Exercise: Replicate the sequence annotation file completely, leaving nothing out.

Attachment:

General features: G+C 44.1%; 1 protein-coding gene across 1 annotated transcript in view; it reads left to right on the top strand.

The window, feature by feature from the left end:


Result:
General features: G+C 44.1%; 1 protein-coding gene across 1 annotated transcript in view; it reads left to right on the top strand.

The window, feature by feature from the left end: